As coronavirus lockdowns are being lifted across China, businesses in some provinces can only reopen if they display government-supporting propaganda slogans.
For China’s communist regime, nothing stands in the way of advancing President Xi Jinping’s China Dream—a vision to achieve “the great rejuvenation of the Chinese nation” he launched after taking the top office in 2013. Not even a deadly epidemic.
As the country was in lockdown because of the coronavirus, students continued to be indoctrinated in their online classrooms, while millions of CCP members and public servants were forced further accumulate points on the infamous “Xi Study Strong Nation” app.
When lockdown restrictions were eased in March, businesses in the central province of Henan were slowly allowed to reopen. But on one condition: they had to declare their loyalty to the Communist Party and its leaders. In Luyi county, administered by the prefecture-level city of Zhoukou, all functioning shops and cafes were full of slogans promoting Xi Jinping Thought: “Do not forget the original intention”; “Keep the mission in mind”; “Ping’s language close to people”; “Create a civilized city, build a harmonious home,” and alike.
“No business is permitted to reopen without these slogans,” a noodle shop owner explained. “The government first asked me to hang five of them, and then five more. I had to pay from my pocket for them, but if I refused, I would be reprimanded and fined. It’s not easy to do business now.”
Owners of several nearby shops complained that they, too, had to display such slogans, or they would not be allowed to run their business. “We had no choice,” a flour shop owner said. “The government also demanded us to study what’s written on them.”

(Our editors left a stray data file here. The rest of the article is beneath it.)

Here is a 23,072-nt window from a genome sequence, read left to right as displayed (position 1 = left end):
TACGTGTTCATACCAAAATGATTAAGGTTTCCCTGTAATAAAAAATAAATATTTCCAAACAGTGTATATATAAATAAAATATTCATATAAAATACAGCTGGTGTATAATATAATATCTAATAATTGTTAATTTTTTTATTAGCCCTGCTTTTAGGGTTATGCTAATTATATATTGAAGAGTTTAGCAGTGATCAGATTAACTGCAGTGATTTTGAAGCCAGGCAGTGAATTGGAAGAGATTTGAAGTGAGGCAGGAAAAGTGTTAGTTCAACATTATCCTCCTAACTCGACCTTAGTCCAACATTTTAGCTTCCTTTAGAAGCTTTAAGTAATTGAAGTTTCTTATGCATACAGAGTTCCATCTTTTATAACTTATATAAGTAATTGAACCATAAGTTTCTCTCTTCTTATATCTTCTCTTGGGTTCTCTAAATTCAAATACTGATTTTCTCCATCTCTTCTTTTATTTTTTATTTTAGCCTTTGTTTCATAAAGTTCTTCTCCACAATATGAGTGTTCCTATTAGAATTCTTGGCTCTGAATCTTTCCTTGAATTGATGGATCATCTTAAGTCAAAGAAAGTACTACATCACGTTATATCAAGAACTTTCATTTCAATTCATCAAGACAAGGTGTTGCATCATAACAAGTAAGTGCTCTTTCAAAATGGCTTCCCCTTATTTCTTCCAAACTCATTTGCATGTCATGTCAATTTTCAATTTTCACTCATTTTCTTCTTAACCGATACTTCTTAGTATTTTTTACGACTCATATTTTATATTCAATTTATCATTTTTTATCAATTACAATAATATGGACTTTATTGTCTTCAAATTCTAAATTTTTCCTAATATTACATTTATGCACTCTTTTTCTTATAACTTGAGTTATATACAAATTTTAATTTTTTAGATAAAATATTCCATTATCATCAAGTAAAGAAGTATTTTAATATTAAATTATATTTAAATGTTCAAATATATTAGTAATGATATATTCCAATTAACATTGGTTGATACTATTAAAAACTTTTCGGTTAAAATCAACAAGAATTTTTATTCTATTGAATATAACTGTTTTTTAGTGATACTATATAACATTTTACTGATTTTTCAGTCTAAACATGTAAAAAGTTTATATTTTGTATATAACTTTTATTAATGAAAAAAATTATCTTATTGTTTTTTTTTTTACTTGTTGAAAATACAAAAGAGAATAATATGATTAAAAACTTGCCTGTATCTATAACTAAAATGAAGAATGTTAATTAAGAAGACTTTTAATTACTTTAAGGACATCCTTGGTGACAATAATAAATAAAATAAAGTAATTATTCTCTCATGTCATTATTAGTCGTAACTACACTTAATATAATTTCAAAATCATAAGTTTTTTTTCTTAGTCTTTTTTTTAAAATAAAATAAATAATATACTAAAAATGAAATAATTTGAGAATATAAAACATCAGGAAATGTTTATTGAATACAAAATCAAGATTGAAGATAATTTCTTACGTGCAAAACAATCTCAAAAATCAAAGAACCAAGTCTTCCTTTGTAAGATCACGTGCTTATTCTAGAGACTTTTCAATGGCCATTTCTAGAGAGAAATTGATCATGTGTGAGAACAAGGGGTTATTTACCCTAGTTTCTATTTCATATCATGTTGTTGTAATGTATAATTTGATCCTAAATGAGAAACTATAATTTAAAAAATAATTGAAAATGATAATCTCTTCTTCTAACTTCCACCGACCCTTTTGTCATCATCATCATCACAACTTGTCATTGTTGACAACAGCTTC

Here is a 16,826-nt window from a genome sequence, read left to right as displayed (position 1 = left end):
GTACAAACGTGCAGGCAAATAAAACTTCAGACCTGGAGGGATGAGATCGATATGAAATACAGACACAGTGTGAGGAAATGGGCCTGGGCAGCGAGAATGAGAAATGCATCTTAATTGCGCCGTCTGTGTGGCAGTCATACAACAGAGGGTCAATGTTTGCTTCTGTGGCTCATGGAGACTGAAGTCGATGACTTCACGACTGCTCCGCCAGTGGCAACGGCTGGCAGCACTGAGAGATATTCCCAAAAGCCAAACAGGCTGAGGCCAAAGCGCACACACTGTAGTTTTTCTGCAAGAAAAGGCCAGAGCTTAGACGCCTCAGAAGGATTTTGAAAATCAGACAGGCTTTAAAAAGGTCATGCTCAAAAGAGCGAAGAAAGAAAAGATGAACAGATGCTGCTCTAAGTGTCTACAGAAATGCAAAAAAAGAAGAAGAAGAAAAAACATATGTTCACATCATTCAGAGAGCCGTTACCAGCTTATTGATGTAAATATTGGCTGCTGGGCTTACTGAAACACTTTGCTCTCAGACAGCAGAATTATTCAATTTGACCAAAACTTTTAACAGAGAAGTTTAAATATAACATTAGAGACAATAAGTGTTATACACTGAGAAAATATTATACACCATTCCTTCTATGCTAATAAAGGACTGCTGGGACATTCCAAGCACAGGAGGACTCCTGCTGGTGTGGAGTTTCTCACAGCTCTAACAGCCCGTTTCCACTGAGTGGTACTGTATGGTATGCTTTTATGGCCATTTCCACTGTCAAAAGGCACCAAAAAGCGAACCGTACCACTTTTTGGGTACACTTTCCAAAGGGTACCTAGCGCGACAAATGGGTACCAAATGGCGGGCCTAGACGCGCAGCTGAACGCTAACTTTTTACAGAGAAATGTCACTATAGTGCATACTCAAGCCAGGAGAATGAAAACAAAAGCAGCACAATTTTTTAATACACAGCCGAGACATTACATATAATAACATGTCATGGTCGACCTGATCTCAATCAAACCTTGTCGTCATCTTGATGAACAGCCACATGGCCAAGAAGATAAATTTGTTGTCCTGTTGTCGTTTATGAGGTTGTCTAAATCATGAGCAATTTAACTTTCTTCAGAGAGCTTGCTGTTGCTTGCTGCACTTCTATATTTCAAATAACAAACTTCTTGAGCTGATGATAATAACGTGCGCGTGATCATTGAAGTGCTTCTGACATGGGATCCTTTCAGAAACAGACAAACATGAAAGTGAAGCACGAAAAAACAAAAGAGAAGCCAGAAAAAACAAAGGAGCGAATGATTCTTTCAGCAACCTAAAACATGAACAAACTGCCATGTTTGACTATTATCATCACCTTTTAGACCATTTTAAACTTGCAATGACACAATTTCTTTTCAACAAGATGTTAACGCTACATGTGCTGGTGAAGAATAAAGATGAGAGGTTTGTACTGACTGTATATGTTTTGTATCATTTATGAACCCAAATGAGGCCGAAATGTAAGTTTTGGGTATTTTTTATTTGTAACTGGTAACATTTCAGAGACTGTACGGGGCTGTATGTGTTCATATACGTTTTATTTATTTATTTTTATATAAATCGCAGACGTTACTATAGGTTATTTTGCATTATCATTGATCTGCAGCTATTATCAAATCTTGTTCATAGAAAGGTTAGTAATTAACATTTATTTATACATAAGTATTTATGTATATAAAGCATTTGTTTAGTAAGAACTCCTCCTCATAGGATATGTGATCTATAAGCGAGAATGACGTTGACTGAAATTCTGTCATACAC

“The government forced all food shops in the county to buy posters promoting Xi Jinping Thought,” a supermarket owner said angrily. “Business is down, but we have to spend money on propaganda slogans. I’ll need several days to earn this money back.”
Businesses, residential communities, schools, places of worship, and other public venues in Henan have been mandated to display government-supporting slogans for a few years now.
“Last November, I was buying stuffed buns when officials from the Food and Drug Administration came to inspect the shop,” a resident from a county in Zhoukou city told Bitter Winter. “They confiscated the owner’s business license because he didn’t have five slogans promoting Xi Jinping Thought in the shop, as demanded. The owner told me later that he was given back his license only after he had displayed the posters.”
Since “religious beliefs” are regarded as a stumbling block to achieving the China Dream, businesses associated with religion are targeted especially hard. In November last year, the Religious Affairs Bureau in a locality of the northern province of Hebei issued a confidential document, requesting to investigate religious supply stores. Many were closed or repurposed as a result, while others had they signboards modified or replaced.
A handicraft shop, which used to be a Buddhist supply store, in Hebei’s Tangshan city, now sells porcelain statues and portraits of Mao Zedong and Xi Jinping.
“If I don’t sell these portraits and statues, I would be forced to close the shop,” the owner explained. “Officials have inspected the store several times since I was prohibited from selling Buddhist merchandise. Buddhism and Taoism are now under the leadership and command of the Communist Party. Many temples have Party branches, and Buddhists are only allowed to chant while raising the national flag. If we disobey, we will be labeled as rioters and anti-government elements, and could be arrested.”
Another owner of a Buddhist supply store revealed that he, too, has to sell crafts now. “Words ‘Buddhist’ and ‘Immortal’ have been forcibly removed from my original signboard,” the devastated man lamented. “I had to replace it with a craft shop name at the cost of more than 3,000 RMB (about $ 420). I’ll have to sell a lot to get this amount.”
He added that personnel from the Office of Industry and Commerce Management and the town government come to inspect the shop several times a day. “They claim that all this is aimed at ‘destroying feudal superstition.’ Many shops have been closed, and some owners have been detained.”